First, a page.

Vol. 43 (2023)
XX Century Literature

Tragic Peripetia Known as The Woes of Kartli in the Context of the 1950s

Manana Kvataia
Shota Rustaveli Institute of Georgian Literature

Published 2023-12-14


  • Guram Gegeshidze’s novel Natliskroba,
  • the concept “saga”,
  • reality of 20th-century Georgia,
  • the tragedy of March 1956

How to Cite

Kvataia, M. (2023). Tragic Peripetia Known as The Woes of Kartli in the Context of the 1950s. Literary Researches, 43, 160–171. https://doi.org/10.62119/lr.43.2023.7761


This paper focuses on Guram Gegeshidze’s novel Natliskroba one of four novels in the writer’s cycle published under the general title The Woes of Kartli. As stated in the study, Guram Gegeshidze’s prose exhibits the elements of “magical realism” and late modernism. At the same time, neorealist tendencies are also apparent in his works. For the prose writer, new realism became a reliable alternative to socialist realism.

Literary critics point out that Guram Gegeshidze chose the saga genre for the novels of the cycle The Woes of Kartli which was a novelty in Georgian prose. Through the application of this literary innovation he could artistically reflect and re-evaluate the contradictory developments that Georgia underwent in the twentieth century. The author of the work discusses the history of the establishment of the concept “saga”. It is indicated that this term includes medieval Scandinavian and Irish epic works. It is noted that there are also Icelandic sagas, translated sagas, sagas about kings, knights, bishops, etc. Modern literary criticism under the concept of family saga considers the chronicles of the origin, development or disintegration of a large family, against the background of current political developments in the world or in a particular country.

The Natliskroba depicts distinct periods of the historical reality of 20th-century Georgia: a broad overview of the tragic events of March 1956 is presented in the main section of the novel, and the episodes that follow end up with the 1990s civil war. According to Giorgi Lobzhanidze, the title itself Natliskroba is saying a great deal, “it is a title containing substantive and emotional contexts”. It means the weakening and disappearance of the national spirit.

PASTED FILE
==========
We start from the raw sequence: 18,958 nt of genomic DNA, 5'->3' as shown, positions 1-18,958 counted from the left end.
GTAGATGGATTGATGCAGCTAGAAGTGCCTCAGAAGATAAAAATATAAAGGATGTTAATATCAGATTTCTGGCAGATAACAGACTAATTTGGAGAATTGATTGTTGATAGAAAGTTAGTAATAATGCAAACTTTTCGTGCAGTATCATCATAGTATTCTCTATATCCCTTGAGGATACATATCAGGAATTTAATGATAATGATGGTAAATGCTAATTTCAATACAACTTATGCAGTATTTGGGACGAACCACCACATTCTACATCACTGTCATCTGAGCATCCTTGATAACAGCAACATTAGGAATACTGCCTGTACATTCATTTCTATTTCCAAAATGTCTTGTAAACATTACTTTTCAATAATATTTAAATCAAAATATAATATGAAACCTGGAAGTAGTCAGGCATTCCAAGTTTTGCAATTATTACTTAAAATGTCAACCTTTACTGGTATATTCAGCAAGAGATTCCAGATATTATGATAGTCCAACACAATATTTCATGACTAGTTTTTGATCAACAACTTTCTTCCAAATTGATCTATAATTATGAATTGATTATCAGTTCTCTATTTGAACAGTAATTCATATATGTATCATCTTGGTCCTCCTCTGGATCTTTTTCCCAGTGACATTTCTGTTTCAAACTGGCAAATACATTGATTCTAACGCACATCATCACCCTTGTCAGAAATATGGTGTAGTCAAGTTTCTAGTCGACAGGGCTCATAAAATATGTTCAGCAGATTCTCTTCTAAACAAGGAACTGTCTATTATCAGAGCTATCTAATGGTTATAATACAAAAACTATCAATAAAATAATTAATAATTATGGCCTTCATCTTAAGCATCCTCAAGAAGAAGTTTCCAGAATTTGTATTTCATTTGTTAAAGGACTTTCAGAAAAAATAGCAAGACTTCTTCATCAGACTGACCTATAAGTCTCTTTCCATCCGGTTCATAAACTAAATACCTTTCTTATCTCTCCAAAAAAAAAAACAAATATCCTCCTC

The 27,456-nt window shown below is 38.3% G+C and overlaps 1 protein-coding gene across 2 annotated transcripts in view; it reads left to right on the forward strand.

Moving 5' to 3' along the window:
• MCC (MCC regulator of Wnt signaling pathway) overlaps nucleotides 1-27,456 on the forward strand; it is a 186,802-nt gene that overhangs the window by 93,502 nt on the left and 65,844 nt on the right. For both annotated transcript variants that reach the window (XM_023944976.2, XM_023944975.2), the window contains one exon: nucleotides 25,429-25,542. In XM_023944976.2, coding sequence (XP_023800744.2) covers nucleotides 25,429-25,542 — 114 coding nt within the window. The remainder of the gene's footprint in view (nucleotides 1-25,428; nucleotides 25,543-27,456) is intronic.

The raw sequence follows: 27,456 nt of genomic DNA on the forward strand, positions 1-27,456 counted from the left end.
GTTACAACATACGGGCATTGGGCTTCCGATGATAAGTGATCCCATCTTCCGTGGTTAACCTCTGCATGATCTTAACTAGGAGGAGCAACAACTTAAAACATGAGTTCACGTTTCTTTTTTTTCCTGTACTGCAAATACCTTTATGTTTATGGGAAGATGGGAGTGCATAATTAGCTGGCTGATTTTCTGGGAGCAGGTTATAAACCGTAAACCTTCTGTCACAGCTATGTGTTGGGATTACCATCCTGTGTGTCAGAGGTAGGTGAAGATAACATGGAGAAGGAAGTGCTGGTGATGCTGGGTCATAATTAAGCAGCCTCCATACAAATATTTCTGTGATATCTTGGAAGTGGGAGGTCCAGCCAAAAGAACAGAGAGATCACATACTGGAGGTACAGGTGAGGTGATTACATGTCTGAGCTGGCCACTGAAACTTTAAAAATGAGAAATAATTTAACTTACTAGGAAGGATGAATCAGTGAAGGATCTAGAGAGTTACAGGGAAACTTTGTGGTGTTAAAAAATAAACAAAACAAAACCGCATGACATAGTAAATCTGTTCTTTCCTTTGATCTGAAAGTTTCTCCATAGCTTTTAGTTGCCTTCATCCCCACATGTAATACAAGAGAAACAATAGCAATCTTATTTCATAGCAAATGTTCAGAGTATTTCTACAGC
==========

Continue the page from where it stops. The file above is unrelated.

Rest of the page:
In the novel, Gegeshidze devotes a lot of space to analyzing and evaluating the events of March 1956. It is known that demonstrations in connection with Stalin’s cult had started in Tbilisi and other towns since March 3, 1956. On the night of March 9, the Soviet army attacked the protesters, and many civilians were killed in this brutal confrontation. Several conceptual literary texts were dedicated to the tragedy of March 1956: one of the first is Otar Chkheidze’s novel Revelation, which was written in 1973 and published in 1989. Guram Gegeshidze’s Revelation came out in 2016 (in the same year Levan Khaindrava’s novel The Sixth Hour translated into Georgian and others were published.

Guram Gegeshidze processed a great deal of factual material in his novel. As a firsthand witness to the events, the author’s analytical understanding of all historical peripetia of his tragic century gives additional historical authenticity to the text. He portrays his contemporaries’ bitter experiences in an artistic manner, blending them naturally with historical challenges the country faces.
Guram Gegeshidze offers a critical evaluation of the harsh, depressing reality of the post-Stalin era. A prose writer is an artistic chronicler of his hard times. He tries truthfully and objectively present his contemporaneity, thereby helping the future generations in correct perceiving and appraising of the historical events of the 20th-century Georgia.